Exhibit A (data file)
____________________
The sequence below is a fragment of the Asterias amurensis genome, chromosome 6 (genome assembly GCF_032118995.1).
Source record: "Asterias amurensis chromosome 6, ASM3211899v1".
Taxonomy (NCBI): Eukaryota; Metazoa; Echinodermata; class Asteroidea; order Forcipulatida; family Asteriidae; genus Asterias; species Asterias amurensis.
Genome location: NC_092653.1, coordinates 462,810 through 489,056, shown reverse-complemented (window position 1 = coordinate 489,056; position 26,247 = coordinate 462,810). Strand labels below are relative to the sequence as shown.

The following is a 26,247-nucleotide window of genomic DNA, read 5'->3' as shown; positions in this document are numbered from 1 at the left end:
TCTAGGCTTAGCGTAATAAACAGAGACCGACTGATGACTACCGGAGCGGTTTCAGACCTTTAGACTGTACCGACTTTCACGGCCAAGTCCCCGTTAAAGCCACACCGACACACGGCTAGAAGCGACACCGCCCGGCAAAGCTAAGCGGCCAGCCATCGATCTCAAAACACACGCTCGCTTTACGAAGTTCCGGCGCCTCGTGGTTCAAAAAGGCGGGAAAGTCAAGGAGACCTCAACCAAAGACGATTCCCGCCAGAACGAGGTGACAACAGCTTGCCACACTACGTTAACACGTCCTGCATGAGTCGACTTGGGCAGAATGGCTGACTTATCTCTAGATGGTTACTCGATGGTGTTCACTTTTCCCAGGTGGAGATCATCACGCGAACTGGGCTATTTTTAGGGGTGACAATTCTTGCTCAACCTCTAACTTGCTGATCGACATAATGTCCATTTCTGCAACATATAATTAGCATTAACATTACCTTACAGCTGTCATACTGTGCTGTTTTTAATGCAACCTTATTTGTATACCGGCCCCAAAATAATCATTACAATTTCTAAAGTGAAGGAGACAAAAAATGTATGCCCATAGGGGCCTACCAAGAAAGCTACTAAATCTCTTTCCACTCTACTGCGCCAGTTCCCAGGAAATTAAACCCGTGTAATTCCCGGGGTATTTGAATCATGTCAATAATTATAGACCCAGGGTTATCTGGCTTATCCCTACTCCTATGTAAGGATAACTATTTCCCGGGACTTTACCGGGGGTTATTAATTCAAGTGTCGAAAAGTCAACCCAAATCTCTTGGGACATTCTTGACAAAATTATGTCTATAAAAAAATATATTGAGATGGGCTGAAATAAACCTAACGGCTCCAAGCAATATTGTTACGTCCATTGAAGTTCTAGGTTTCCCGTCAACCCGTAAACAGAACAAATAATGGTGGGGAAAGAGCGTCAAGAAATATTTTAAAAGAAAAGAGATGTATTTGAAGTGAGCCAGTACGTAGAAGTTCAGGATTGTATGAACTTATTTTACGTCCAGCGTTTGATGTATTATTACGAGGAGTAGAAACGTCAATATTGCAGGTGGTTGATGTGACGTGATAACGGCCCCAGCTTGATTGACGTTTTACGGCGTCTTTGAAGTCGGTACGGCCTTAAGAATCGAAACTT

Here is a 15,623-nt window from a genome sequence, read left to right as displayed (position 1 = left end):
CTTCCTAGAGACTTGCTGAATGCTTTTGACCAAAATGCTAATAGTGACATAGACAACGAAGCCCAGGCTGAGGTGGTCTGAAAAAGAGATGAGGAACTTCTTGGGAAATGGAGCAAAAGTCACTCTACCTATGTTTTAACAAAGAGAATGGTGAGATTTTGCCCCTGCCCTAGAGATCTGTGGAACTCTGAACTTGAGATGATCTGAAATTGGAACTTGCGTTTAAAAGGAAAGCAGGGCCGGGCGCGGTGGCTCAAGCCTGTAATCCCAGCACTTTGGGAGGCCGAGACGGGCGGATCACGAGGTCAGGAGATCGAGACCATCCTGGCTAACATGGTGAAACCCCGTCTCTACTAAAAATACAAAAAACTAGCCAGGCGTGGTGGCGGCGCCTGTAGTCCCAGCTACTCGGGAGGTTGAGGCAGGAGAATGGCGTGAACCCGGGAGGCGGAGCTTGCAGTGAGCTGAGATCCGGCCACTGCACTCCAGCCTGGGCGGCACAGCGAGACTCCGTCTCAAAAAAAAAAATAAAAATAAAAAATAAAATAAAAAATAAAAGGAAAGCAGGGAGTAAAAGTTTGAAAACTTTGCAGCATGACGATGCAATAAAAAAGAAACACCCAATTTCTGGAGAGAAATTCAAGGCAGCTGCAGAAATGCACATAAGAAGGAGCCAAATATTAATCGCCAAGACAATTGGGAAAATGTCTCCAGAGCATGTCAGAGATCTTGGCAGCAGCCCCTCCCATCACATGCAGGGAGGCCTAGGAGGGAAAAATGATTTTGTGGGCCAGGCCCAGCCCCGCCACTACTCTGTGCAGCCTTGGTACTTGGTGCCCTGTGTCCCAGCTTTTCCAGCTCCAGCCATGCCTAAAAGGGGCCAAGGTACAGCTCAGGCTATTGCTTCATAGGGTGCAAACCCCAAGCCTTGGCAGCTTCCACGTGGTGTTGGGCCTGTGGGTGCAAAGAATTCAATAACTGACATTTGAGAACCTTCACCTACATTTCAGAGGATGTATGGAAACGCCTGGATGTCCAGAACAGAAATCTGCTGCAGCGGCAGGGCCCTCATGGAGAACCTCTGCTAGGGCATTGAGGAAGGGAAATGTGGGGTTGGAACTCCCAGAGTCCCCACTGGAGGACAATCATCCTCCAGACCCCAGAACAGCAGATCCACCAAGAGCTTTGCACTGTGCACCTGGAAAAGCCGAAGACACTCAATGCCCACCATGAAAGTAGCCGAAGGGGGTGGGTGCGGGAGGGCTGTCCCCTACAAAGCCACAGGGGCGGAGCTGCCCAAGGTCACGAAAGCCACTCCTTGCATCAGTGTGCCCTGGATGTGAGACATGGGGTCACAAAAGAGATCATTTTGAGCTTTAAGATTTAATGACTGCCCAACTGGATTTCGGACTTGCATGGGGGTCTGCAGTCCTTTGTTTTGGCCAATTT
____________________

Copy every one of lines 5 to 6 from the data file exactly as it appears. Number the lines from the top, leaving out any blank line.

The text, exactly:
The following is a 26,247-nucleotide window of genomic DNA, read 5'->3' as shown; positions in this document are numbered from 1 at the left end:
TCTAGGCTTAGCGTAATAAACAGAGACCGACTGATGACTACCGGAGCGGTTTCAGACCTTTAGACTGTACCGACTTTCACGGCCAAGTCCCCGTTAAAGCCACACCGACACACGGCTAGAAGCGACACCGCCCGGCAAAGCTAAGCGGCCAGCCATCGATCTCAAAACACACGCTCGCTTTACGAAGTTCCGGCGCCTCGTGGTTCAAAAAGGCGGGAAAGTCAAGGAGACCTCAACCAAAGACGATTCCCGCCAGAACGAGGTGACAACAGCTTGCCACACTACGTTAACACGTCCTGCATGAGTCGACTTGGGCAGAATGGCTGACTTATCTCTAGATGGTTACTCGATGGTGTTCACTTTTCCCAGGTGGAGATCATCACGCGAACTGGGCTATTTTTAGGGGTGACAATTCTTGCTCAACCTCTAACTTGCTGATCGACATAATGTCCATTTCTGCAACATATAATTAGCATTAACATTACCTTACAGCTGTCATACTGTGCTGTTTTTAATGCAACCTTATTTGTATACCGGCCCCAAAATAATCATTACAATTTCTAAAGTGAAGGAGACAAAAAATGTATGCCCATAGGGGCCTACCAAGAAAGCTACTAAATCTCTTTCCACTCTACTGCGCCAGTTCCCAGGAAATTAAACCCGTGTAATTCCCGGGGTATTTGAATCATGTCAATAATTATAGACCCAGGGTTATCTGGCTTATCCCTACTCCTATGTAAGGATAACTATTTCCCGGGACTTTACCGGGGGTTATTAATTCAAGTGTCGAAAAGTCAACCCAAATCTCTTGGGACATTCTTGACAAAATTATGTCTATAAAAAAATATATTGAGATGGGCTGAAATAAACCTAACGGCTCCAAGCAATATTGTTACGTCCATTGAAGTTCTAGGTTTCCCGTCAACCCGTAAACAGAACAAATAATGGTGGGGAAAGAGCGTCAAGAAATATTTTAAAAGAAAAGAGATGTATTTGAAGTGAGCCAGTACGTAGAAGTTCAGGATTGTATGAACTTATTTTACGTCCAGCGTTTGATGTATTATTACGAGGAGTAGAAACGTCAATATTGCAGGTGGTTGATGTGACGTGATAACGGCCCCAGCTTGATTGACGTTTTACGGCGTCTTTGAAGTCGGTACGGCCTTAAGAATCGAAACTT